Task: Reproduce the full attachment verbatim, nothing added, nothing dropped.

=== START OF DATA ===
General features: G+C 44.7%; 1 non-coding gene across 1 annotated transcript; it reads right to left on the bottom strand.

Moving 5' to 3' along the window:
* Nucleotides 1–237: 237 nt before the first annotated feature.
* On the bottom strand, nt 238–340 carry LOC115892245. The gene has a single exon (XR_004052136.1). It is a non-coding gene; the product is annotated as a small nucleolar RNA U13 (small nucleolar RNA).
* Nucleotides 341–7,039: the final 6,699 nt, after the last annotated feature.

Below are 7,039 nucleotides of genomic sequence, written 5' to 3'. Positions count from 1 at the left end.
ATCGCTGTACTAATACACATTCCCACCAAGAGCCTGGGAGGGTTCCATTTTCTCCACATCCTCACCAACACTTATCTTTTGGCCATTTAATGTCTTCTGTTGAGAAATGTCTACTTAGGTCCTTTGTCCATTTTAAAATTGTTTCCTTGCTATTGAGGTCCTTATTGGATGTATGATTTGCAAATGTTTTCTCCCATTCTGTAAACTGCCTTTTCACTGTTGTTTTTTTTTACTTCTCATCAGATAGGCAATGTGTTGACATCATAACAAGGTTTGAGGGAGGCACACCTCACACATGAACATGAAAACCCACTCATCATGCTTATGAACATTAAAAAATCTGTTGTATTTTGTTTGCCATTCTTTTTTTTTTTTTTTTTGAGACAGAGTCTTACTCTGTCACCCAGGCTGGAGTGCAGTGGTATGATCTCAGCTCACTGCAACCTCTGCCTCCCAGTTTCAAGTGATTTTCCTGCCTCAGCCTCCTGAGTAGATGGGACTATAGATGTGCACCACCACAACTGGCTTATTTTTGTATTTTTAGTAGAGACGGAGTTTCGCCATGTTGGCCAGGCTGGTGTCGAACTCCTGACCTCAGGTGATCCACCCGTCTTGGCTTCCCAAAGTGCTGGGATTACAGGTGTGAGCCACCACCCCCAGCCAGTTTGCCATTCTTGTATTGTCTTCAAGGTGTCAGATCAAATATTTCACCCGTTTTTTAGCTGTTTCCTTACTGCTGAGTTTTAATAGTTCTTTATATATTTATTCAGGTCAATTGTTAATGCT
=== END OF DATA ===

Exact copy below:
General features: G+C 44.7%; 1 non-coding gene across 1 annotated transcript; it reads right to left on the bottom strand.

Moving 5' to 3' along the window:
* Nucleotides 1–237: 237 nt before the first annotated feature.
* On the bottom strand, nt 238–340 carry LOC115892245. The gene has a single exon (XR_004052136.1). It is a non-coding gene; the product is annotated as a small nucleolar RNA U13 (small nucleolar RNA).
* Nucleotides 341–7,039: the final 6,699 nt, after the last annotated feature.

Below are 7,039 nucleotides of genomic sequence, written 5' to 3'. Positions count from 1 at the left end.
ATCGCTGTACTAATACACATTCCCACCAAGAGCCTGGGAGGGTTCCATTTTCTCCACATCCTCACCAACACTTATCTTTTGGCCATTTAATGTCTTCTGTTGAGAAATGTCTACTTAGGTCCTTTGTCCATTTTAAAATTGTTTCCTTGCTATTGAGGTCCTTATTGGATGTATGATTTGCAAATGTTTTCTCCCATTCTGTAAACTGCCTTTTCACTGTTGTTTTTTTTTACTTCTCATCAGATAGGCAATGTGTTGACATCATAACAAGGTTTGAGGGAGGCACACCTCACACATGAACATGAAAACCCACTCATCATGCTTATGAACATTAAAAAATCTGTTGTATTTTGTTTGCCATTCTTTTTTTTTTTTTTTTTGAGACAGAGTCTTACTCTGTCACCCAGGCTGGAGTGCAGTGGTATGATCTCAGCTCACTGCAACCTCTGCCTCCCAGTTTCAAGTGATTTTCCTGCCTCAGCCTCCTGAGTAGATGGGACTATAGATGTGCACCACCACAACTGGCTTATTTTTGTATTTTTAGTAGAGACGGAGTTTCGCCATGTTGGCCAGGCTGGTGTCGAACTCCTGACCTCAGGTGATCCACCCGTCTTGGCTTCCCAAAGTGCTGGGATTACAGGTGTGAGCCACCACCCCCAGCCAGTTTGCCATTCTTGTATTGTCTTCAAGGTGTCAGATCAAATATTTCACCCGTTTTTTAGCTGTTTCCTTACTGCTGAGTTTTAATAGTTCTTTATATATTTATTCAGGTCAATTGTTAATGCT